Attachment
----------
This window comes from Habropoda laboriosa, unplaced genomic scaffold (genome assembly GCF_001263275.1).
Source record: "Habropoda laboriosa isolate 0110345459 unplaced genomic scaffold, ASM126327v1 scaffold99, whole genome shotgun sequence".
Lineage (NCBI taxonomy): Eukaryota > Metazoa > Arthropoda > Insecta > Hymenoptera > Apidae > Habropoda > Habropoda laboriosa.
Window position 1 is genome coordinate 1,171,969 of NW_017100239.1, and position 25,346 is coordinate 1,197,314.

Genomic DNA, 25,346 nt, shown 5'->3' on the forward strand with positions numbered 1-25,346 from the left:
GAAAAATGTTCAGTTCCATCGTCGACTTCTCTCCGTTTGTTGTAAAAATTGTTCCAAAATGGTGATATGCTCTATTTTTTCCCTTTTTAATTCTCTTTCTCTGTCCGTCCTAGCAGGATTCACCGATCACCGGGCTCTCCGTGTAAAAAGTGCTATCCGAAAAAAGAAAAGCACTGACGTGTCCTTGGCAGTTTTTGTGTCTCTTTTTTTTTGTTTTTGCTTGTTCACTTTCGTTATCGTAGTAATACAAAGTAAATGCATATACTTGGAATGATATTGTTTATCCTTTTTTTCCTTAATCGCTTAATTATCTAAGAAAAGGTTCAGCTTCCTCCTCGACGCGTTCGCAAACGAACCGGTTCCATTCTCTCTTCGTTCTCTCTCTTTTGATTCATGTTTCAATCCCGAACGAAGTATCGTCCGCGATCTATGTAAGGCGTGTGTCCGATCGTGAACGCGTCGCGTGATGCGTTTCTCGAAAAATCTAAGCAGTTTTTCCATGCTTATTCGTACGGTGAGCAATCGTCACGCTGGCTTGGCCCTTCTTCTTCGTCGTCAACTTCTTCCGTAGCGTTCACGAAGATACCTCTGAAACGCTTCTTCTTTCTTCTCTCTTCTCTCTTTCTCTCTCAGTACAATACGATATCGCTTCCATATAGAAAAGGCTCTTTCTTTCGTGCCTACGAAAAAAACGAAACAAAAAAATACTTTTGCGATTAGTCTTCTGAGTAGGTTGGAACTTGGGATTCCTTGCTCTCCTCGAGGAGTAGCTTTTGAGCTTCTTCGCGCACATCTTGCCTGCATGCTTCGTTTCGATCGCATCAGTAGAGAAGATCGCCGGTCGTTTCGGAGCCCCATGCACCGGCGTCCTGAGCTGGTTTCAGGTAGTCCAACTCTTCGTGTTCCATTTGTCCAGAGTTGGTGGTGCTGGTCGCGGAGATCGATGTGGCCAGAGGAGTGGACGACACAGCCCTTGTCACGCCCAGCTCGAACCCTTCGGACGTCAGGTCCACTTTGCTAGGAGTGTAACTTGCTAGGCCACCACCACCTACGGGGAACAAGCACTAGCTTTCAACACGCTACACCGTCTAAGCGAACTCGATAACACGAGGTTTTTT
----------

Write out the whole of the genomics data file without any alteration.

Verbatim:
This window comes from Habropoda laboriosa, unplaced genomic scaffold (genome assembly GCF_001263275.1).
Source record: "Habropoda laboriosa isolate 0110345459 unplaced genomic scaffold, ASM126327v1 scaffold99, whole genome shotgun sequence".
Lineage (NCBI taxonomy): Eukaryota > Metazoa > Arthropoda > Insecta > Hymenoptera > Apidae > Habropoda > Habropoda laboriosa.
Window position 1 is genome coordinate 1,171,969 of NW_017100239.1, and position 25,346 is coordinate 1,197,314.

Genomic DNA, 25,346 nt, shown 5'->3' on the forward strand with positions numbered 1-25,346 from the left:
GAAAAATGTTCAGTTCCATCGTCGACTTCTCTCCGTTTGTTGTAAAAATTGTTCCAAAATGGTGATATGCTCTATTTTTTCCCTTTTTAATTCTCTTTCTCTGTCCGTCCTAGCAGGATTCACCGATCACCGGGCTCTCCGTGTAAAAAGTGCTATCCGAAAAAAGAAAAGCACTGACGTGTCCTTGGCAGTTTTTGTGTCTCTTTTTTTTTGTTTTTGCTTGTTCACTTTCGTTATCGTAGTAATACAAAGTAAATGCATATACTTGGAATGATATTGTTTATCCTTTTTTTCCTTAATCGCTTAATTATCTAAGAAAAGGTTCAGCTTCCTCCTCGACGCGTTCGCAAACGAACCGGTTCCATTCTCTCTTCGTTCTCTCTCTTTTGATTCATGTTTCAATCCCGAACGAAGTATCGTCCGCGATCTATGTAAGGCGTGTGTCCGATCGTGAACGCGTCGCGTGATGCGTTTCTCGAAAAATCTAAGCAGTTTTTCCATGCTTATTCGTACGGTGAGCAATCGTCACGCTGGCTTGGCCCTTCTTCTTCGTCGTCAACTTCTTCCGTAGCGTTCACGAAGATACCTCTGAAACGCTTCTTCTTTCTTCTCTCTTCTCTCTTTCTCTCTCAGTACAATACGATATCGCTTCCATATAGAAAAGGCTCTTTCTTTCGTGCCTACGAAAAAAACGAAACAAAAAAATACTTTTGCGATTAGTCTTCTGAGTAGGTTGGAACTTGGGATTCCTTGCTCTCCTCGAGGAGTAGCTTTTGAGCTTCTTCGCGCACATCTTGCCTGCATGCTTCGTTTCGATCGCATCAGTAGAGAAGATCGCCGGTCGTTTCGGAGCCCCATGCACCGGCGTCCTGAGCTGGTTTCAGGTAGTCCAACTCTTCGTGTTCCATTTGTCCAGAGTTGGTGGTGCTGGTCGCGGAGATCGATGTGGCCAGAGGAGTGGACGACACAGCCCTTGTCACGCCCAGCTCGAACCCTTCGGACGTCAGGTCCACTTTGCTAGGAGTGTAACTTGCTAGGCCACCACCACCTACGGGGAACAAGCACTAGCTTTCAACACGCTACACCGTCTAAGCGAACTCGATAACACGAGGTTTTTT